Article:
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NORTH KOREA NEWSLETTER NO. 111 (June 17, 2010)

All Headlines 10:45 June 17, 2010


11 N.K. Ships Expelled from South's Waters Since Passage Ban: Minister

SEOUL (Yonhap) -- North Korean vessels have been ordered to leave South Korean waters on 20 occasions since the South banned the passage of the North's commercial vessels in late May in retaliation for a deadly attack on a southern warship, Seoul's defense minister said on June 11.

The 20 expulsion orders involving 11 North Korean vessels were issued until Thursday after President Lee Myung-bak announced on May 24 a decision to suspend trade with North Korea and ban passage of North Korean ships into South Korean waters, Defense Minister Kim Tae-young said in a parliamentary session.

The South Korean president announced the hard-line measures to punish the North for torpedoing the 1,200-ton warship, the Cheonan, on March 26 after a multinational investigation concluded last month that the North was behind the attack that killed 46 sailors.

"Since the decision to block the passage of North Korean ships, we expelled 11 North Korean ships from our waters 20 times," Kim was quoted by Rep. Hwang Jin-ha of the ruling Grand National Party as saying.

Kim told lawmakers that there was "no major trouble" in turning away the North Korean ships.

Also, Kim said the military set up a total of 11 loudspeakers along the heavily armed border to blare anti-North broadcasts, but reiterated that no decision has been made on when to use them.

"Given the complex situation, we are reviewing the timing of starting anti-North broadcasts using the loudspeakers," Kim was quoted as saying by Hwang.

North Korea, which denies its involvement in the sinking, has threatened to shoot at the loudspeakers if the South starts using them for propaganda broadcasts.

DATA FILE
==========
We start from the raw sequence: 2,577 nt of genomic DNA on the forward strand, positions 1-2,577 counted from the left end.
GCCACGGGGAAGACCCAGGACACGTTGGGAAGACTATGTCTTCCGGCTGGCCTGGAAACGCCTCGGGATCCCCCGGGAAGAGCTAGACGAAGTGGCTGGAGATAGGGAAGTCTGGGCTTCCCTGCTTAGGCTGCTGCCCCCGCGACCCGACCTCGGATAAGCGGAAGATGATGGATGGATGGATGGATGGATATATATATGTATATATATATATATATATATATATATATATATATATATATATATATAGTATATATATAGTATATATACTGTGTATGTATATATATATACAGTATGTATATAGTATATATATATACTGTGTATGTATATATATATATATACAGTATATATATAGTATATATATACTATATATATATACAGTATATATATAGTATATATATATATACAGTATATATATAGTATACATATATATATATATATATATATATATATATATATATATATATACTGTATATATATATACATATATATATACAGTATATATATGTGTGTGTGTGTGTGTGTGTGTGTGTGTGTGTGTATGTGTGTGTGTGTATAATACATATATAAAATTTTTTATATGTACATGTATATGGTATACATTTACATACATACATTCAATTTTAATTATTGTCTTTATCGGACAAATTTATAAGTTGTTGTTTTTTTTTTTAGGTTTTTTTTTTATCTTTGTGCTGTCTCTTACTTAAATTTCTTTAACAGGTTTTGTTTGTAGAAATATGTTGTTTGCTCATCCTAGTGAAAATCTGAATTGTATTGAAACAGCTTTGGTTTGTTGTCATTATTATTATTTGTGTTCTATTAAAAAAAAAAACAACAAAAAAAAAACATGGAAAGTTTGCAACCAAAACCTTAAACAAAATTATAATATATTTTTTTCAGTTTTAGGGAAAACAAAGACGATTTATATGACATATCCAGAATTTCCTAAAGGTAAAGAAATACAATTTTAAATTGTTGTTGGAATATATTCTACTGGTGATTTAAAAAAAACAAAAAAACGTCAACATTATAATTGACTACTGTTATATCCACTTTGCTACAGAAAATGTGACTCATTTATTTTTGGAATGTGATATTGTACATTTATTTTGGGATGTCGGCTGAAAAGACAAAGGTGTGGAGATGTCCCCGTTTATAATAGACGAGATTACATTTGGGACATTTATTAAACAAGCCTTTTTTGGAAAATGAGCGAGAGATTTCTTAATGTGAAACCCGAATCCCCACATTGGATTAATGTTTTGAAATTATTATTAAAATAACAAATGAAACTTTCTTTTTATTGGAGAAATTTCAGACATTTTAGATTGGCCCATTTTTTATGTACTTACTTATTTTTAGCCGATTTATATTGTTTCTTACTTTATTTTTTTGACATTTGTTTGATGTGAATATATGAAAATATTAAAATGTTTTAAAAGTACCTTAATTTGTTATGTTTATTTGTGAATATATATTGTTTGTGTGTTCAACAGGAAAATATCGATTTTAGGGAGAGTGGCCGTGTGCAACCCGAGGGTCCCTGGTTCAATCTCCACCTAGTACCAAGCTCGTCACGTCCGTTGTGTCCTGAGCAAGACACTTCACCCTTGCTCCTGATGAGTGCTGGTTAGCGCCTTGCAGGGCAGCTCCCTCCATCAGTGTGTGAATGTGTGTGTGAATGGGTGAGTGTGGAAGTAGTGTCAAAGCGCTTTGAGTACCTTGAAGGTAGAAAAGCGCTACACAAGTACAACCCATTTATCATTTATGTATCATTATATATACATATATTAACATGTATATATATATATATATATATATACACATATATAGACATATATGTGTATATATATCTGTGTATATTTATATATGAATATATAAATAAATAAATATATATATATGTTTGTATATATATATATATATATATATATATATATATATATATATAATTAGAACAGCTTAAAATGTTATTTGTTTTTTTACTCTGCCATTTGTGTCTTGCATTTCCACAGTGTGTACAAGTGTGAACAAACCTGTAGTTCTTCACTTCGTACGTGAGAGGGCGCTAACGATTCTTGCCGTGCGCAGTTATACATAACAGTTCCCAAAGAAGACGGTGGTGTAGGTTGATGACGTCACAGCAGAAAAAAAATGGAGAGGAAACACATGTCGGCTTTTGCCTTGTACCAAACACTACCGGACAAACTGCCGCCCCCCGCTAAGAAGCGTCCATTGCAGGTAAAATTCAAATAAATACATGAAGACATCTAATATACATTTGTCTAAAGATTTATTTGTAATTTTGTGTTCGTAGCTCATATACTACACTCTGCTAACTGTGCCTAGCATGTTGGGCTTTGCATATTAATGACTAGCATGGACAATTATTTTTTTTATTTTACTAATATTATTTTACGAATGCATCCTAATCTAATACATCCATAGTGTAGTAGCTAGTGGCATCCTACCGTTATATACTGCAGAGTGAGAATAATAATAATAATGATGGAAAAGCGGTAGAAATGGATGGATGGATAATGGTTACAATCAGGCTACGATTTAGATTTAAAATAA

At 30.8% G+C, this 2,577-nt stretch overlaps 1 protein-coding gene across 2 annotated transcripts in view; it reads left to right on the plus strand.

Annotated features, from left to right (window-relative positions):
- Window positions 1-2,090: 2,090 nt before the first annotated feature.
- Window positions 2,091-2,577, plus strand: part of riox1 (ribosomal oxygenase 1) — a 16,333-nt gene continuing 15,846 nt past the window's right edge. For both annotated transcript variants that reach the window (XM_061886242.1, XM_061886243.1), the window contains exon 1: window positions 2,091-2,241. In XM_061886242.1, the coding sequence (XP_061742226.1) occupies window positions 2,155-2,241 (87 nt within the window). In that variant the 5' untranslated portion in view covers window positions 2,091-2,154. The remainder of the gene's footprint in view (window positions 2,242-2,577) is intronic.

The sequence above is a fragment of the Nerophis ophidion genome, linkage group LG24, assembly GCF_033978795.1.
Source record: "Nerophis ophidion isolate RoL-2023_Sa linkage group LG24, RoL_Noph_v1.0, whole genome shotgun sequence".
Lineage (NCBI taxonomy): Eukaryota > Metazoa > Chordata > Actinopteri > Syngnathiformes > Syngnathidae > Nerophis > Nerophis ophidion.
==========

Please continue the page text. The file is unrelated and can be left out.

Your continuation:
Last week, South Korea officially asked the U.N. Security Council to take action against North Korea for the attack.

During the parliamentary session, Vice Foreign Minister Shin Kak-soo said non-official discussions are underway to try to adopt a resolution at the Security Council.

Despite heightened tensions on the Korean Peninsula, an inter-Korean industrial complex in the North's border city of Kaesong keeps operating. The South also excluded the Kaesong industrial park from its list of reprisals.

Vice Unification Minister Um Jong-sik said about 550 South Korean personnel are now in Kaesong.

"While North Korea is said to be considering blocking cross-border passage, no specific measure has been taken," Um told lawmakers.


S. Korea Approves Additional Shipments of Humanitarian Aid to N. Korea

SEOUL (Yonhap) -- South Korea has approved four shipments of humanitarian assistance to North Korea, a government official said on June 15, upholding its policy of supporting those in need of such aid despite the sinking of a warship blamed on Pyongyang.

The aid, worth slightly over 300 million won (US$245,000), comes after South Korea approved two shipments of infant food to North Korea on June 8. North Korea is one of the poorest countries in the world, and its children suffer from chronic malnutrition.

"The latest shipments will be delivered to a nursery, a tuberculosis clinic, a maternity hospital and a kindergarten" in four different North Korean areas, Unification Ministry spokesman Chun Hae-sung told reporters.

South Korea has banned aid to and trade with North Korea since late last month when it blamed Pyongyang for the March sinking of its warship, the Cheonan, near the Yellow Sea border. Forty-six seamen died in the sinking that the North denies any involvement in.

Despite the ban, South Korea has said civilian aid for infants and others in need of humanitarian assistance will continue.

Inter-Korean exchanges flourished after a summit between the leaders of both sides in 2000. They slowed considerably, however, when a conservative government took office here in 2008 with a vow to get tougher on the North's provocative behavior and nuclear ambitions.

The sinking of the South Korean corvette brought the relations to a screeching halt. Tension also runs high along the heavily armed border between the two countries.

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